In Croatia, remotely piloted aircraft are being used to replant vegetation destroyed by summer forest fires. Acorns are being turned into oak trees and chillies are used to treat wild boars.
The initiative to use drones to replant hard-to-reach forests damaged by forest fires in Croatia is being promoted internationally. The method used by Magic Forest, the company running the project, is not exactly new, but the Croatian company is dispersing seeds in golf-ball-sized ‘bombs’ larger than those seen elsewhere, releasing various ingredients to create a micro-environment conducive to plant rooting.
In addition to the acorns, sand, grass, clay and even chillies are added to the containers or humus balls. The latter is important because it prevents wild animals, such as wild boar in the case of oak, from immediately eating the freshly scattered, germinating seeds. As reports show, summer forest fires in Croatia often break out in areas that are difficult to reach on foot, so it is a good idea to try to reforest from the air.
Last week’s Reuters report showed the work underway in the southern municipality of Promina. The news agency quoted the mayor of the village as saying that the innovative method was chosen because there had been many forest fires in the area and afterwards little else had grown on the dead forest except low shrubs. The reinforcement venture itself has been in the works for more than two years, and tests have reportedly shown that more than 40 per cent of the seeds dispersed have taken root.
The technology is already in place
According to the expert who manages the drone flights, they can cover about 10 hectares in eight hours using four to five drones. The ultimate idea would be to replant all the areas with trees native to the area, and although the project has so far only used the harvest of various oak species, the Magic Forest process could work with any other tree. So much so that the company is also in talks with Ukraine, Bosnia, Montenegro, Austria and California to introduce the technology next year.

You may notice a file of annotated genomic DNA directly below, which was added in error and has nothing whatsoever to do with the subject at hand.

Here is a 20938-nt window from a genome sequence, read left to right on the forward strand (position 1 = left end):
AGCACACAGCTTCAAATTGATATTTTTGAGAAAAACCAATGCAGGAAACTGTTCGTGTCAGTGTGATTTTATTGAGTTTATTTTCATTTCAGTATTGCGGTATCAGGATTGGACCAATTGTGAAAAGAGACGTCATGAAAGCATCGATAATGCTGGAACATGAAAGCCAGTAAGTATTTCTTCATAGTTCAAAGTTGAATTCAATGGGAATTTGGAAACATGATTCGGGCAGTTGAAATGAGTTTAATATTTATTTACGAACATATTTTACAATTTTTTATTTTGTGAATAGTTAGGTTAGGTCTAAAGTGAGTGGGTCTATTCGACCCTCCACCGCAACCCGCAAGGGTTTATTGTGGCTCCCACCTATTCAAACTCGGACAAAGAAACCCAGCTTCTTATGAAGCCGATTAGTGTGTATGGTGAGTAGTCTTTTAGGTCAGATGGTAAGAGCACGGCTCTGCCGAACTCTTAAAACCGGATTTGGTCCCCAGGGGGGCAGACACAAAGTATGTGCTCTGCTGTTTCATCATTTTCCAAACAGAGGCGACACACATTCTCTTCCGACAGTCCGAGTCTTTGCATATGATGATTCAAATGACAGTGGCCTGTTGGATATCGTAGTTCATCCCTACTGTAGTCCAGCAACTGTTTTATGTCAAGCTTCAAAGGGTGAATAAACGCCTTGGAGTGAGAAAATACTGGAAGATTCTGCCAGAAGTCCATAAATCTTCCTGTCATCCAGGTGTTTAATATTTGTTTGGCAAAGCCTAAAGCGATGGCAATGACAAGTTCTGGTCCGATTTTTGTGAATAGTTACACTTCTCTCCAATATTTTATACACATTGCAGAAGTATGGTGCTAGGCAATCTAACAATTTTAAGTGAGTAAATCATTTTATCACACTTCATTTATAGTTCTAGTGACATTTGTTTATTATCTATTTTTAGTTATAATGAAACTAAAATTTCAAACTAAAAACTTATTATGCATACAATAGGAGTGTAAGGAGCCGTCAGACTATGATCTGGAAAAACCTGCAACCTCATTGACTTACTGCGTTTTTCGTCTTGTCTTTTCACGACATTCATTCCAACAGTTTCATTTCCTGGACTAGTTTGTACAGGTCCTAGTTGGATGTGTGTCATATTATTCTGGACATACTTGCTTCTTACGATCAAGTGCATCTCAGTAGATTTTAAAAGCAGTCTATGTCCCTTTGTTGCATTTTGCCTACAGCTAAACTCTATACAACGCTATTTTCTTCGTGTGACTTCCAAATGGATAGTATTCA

The Croatian developers also want to participate in an EU initiative to plant no less than 3 billion trees by 2030 to combat the effects of climate change and biodiversity loss. Almost half of Croatia’s total land area is covered by forests, but the government’s aim is to exceed 50 per cent by the 2030 deadline.
Drones have been used repeatedly in recent years to afforest large areas of land. This also involves the spraying of biodegradable capsules containing nutrients, water and pesticides alongside germinated seeds. As then and now, such programmes do not necessarily face technological obstacles: the operation of drones must already comply with local regulations everywhere, but operators who may be directly responsible for the destruction of native vegetation are not necessarily obliged to pay clear and proportionate compensation.